a waiver to keep the LAW and has been working to reduce its dud rate, Spellissy
Army Rangers and the service’s 160th Special Operations Aviation Regiment
also will receive the LAW CS, noted Spellissy.
For small arms, the command has fielded a series of machine guns tailored especially
for Army Special Forces and SEALs. One of them is the MK46 a 5.56 mm gun that
is four-and-a-half pounds lighter than the current M249 squad automatic weapon,
“I gave a couple of those to Rangers,” he recalled. “They
took them to Afghanistan and would not give them back, so we got the requirement
through and we will equip the Rangers with this weapon. They will turn in their
The other lightweight machine gun the Rangers covet is the 7.62 mm MK 48, which
was initially built for the SEALs, said Spellissy. It will be used in conjunction
with the medium, mounted M240 machine gun, he said.
“We are keeping the 240s on the vehicles, so when the Rangers are going
to carry the 7.62 mm, that increases the firepower of the Rangers [when they
dismount],” he said.
Meanwhile, the command is fielding an intermediate solution for its crew-served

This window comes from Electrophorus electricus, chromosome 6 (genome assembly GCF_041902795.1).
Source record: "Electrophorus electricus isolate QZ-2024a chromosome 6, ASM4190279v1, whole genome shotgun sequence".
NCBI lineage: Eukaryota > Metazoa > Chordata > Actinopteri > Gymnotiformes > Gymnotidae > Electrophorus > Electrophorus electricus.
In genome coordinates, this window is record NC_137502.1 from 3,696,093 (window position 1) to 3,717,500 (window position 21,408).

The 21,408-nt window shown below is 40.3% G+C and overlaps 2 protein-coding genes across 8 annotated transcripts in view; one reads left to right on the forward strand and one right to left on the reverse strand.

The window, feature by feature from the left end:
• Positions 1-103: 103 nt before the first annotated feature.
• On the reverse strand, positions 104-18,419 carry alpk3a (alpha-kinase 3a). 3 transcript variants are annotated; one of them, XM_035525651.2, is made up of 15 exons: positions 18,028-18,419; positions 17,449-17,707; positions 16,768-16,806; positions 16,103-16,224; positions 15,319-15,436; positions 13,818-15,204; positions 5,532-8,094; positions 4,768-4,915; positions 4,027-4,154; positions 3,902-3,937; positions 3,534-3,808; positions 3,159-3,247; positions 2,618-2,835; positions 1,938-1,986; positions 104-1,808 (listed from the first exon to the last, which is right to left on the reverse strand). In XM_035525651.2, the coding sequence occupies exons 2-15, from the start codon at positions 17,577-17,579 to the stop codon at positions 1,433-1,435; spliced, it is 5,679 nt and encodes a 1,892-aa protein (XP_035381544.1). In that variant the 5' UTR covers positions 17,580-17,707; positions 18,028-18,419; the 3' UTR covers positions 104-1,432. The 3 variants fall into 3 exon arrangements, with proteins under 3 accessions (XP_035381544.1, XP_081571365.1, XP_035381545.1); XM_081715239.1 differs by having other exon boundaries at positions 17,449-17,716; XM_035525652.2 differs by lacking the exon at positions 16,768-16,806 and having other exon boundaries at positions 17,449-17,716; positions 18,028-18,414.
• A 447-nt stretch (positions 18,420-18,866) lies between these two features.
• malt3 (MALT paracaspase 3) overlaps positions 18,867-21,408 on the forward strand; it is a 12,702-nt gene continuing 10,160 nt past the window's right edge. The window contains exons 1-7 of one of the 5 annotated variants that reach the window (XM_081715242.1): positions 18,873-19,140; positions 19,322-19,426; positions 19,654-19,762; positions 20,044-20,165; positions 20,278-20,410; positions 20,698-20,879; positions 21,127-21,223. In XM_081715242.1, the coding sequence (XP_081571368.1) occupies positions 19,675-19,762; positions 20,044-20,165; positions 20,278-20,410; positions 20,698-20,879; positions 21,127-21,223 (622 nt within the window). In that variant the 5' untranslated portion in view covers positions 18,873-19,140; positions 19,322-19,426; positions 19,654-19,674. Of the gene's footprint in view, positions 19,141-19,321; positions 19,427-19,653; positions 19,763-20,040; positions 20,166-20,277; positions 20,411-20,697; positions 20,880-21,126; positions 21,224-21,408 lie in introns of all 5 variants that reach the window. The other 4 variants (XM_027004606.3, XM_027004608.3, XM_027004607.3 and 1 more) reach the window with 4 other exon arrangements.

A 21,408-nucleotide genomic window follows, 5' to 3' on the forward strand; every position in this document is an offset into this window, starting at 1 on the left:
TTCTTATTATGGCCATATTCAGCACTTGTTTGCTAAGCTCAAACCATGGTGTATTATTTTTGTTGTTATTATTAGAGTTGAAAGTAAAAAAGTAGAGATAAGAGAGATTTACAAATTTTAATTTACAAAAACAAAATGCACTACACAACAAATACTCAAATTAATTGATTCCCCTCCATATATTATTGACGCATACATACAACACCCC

weapons. The MK47 is replacing the MK19, he said. “Right now, as guns
come off the production line, they are going straight to the AOR [area of responsibility],
to the 3rd Group,” he said.
The MK47 is one pound lighter than the MK19, has fire control and can lase
targets, said Spellissy, who indicated a 90 percent hit rate on the first round.
SOCOM has a heated competition going on for its SOF combat assault rifle (SCAR).
The command has some 15 companies in the selection pool, said Spellissy. In
October, it is supposed to award four contracts, he said.
The development of the SCAR does not come without its share of controversy.
Initially, SOCOM supported the development of the XM8 together with the Army,
but decided to purchase its own rifle.
Spellissy, however, assured the symposium that SOCOM is giving “110 percent
support” to the Army’s XM8 program, which seeks a replacement for
the M-16 rifle. The command’s reason for going ahead with the SCAR program
is that it would fulfill specific requirements for special operations, he explained.
Down the line, SOCOM is looking to award a contract for a new pistol, said
Spellissy. That, however, is not going to happen before 2008, he added.